Can you envision a new system of economic and cultural exchange?
Or do you only see the cash?

Reset
We thread
Skill sets
As artists
We flex
Next

Whether you wax Dystopian Utopia or Utopian Dystopia
We do not wait for outcomes, we create the context

Response:
A call to La Alma we address the most pressing issues of this design
The artist knows she can confront the education crisis, and through music, reverse the school-to-prison pipeline
The focused activist knows it is not about solving but experimenting
He actively addresses the systems’ isms
A life vision that reengages disenfranchised suns and daughters
Deeper relationships within the village
Land, food,clothing, shelter, water and music

Time:
To crowdsource the alleyways
Provide direct access to the underserved
Convert startup and revenue streams to unsuspected dreamers
Create capacity for new content in up-and-coming markets
Draft policies to make up-and-coming a reality for communities who are not, but need to be, and deserve to be
Up-And-Coming

Reality.

Remember:
It is our responsibility to activate ourselves, advocate wealth, and create healthy space in vibrant places where the soul of humanity speaks loudest through the teeth of resilient youth who don’t give a FUCK
about any of this fancy language

They came to sing
They came to shimmy, to shake
They came to two step, doo wop, lindy hop, gogo, break
Pop, lock, salsa, merengue, bachata, krump, twerk–Orale!
They came to smile
They came to laugh
They came to play

We owe it to ourselves to be there with them
In the schools, in the parks, in the heart centers of Community
Downtown, uptown, ghettotown, underground, aboveground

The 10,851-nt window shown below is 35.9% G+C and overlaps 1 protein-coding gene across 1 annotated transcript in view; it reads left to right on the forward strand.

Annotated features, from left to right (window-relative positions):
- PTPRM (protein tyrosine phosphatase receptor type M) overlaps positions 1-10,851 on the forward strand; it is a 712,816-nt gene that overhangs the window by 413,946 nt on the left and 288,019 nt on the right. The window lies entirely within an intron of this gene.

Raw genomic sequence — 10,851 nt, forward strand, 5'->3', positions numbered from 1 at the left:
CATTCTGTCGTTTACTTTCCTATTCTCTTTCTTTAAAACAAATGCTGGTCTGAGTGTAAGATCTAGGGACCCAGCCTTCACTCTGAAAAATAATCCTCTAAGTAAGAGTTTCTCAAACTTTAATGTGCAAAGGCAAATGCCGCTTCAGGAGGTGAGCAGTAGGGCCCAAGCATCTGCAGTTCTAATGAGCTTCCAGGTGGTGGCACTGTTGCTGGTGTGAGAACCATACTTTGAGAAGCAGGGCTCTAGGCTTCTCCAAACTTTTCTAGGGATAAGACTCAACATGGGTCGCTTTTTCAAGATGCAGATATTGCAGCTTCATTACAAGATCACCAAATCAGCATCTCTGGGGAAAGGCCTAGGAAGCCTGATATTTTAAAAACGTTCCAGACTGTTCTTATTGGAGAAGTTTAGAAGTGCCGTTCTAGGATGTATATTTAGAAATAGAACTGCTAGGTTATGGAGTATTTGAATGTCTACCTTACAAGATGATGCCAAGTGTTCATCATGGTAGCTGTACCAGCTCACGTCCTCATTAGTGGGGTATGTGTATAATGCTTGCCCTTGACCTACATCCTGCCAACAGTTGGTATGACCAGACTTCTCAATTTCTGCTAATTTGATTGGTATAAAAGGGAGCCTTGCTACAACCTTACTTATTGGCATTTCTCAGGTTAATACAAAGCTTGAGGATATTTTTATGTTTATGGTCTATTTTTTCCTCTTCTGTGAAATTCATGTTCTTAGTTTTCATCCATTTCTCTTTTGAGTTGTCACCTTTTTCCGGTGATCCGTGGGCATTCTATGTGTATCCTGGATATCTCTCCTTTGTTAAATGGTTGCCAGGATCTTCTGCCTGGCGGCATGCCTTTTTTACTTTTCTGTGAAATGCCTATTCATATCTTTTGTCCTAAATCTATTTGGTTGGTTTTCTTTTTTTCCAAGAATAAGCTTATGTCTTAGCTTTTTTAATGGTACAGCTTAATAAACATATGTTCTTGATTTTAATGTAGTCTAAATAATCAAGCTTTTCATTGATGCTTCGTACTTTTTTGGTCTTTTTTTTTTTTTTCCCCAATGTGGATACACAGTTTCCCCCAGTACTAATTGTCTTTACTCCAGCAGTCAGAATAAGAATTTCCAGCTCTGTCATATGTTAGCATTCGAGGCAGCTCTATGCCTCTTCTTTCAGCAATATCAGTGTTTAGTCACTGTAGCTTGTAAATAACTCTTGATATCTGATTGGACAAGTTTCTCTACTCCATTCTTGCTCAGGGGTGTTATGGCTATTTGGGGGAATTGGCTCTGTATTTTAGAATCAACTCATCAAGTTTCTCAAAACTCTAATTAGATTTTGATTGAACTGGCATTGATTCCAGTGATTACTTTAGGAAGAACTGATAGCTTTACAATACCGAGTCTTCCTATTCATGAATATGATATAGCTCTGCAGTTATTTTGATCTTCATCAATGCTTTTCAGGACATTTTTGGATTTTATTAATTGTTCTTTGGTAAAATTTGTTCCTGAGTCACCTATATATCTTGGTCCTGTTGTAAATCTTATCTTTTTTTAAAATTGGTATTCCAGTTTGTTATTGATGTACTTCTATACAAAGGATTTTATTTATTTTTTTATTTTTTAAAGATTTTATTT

Future Town.

 

[Live poeticizing at the Future of Music Coalition Policy Summit in Washington, DC.  Presented October 28, 2014 on a panel featuring Youth On Record, recognized for music education.]

About The Artist Lens

The Artist Lens blog experience is curated by Molina Speaks, dedicated to Poetry, Image, Muse, Open Letters, Arts Education and Profiles of artists and their work.  If the digital age is to be all encompassing, let it be artful.

Molina Speaks is a writer, poet, hip-hop artist, and event producer. Molina is the Performance Director and a Lead Instructor for Youth On Record. He is a TedX fellow and has been an Artist In Residence with the National Hispanic Heritage Center, Mizel Museum, Journey Through Our Heritage and Noel Community Arts School. He has worked on National Endowment for the Arts projects and has accepted invitations to speak and perform and dozens of universities, including Columbia University, University of California at Davis, UT Austin, CU Boulder, and the University of New Mexico. Molina Speaks has taught master artist classes at Boston Arts Academy and Colorado Academy. He has collaborated with the Denver Spirituals Project and was recognized as a keynote poet for 2013 Lalo Delgado Poetry Festival. Molina is the music supervisor for the documentary film Papers. He is a member of the Cafe Cultura artist collective. Molina has released over a dozen poetic and musical works, which have been recognized and critically acclaimed by the Denver Post, 5280 Magazine, Westword, Colorado Music Buzz and other publications.

For more information about the Artist visit www.MolinaSpeaks.com.

Email contact: molina@molinaspeaks.com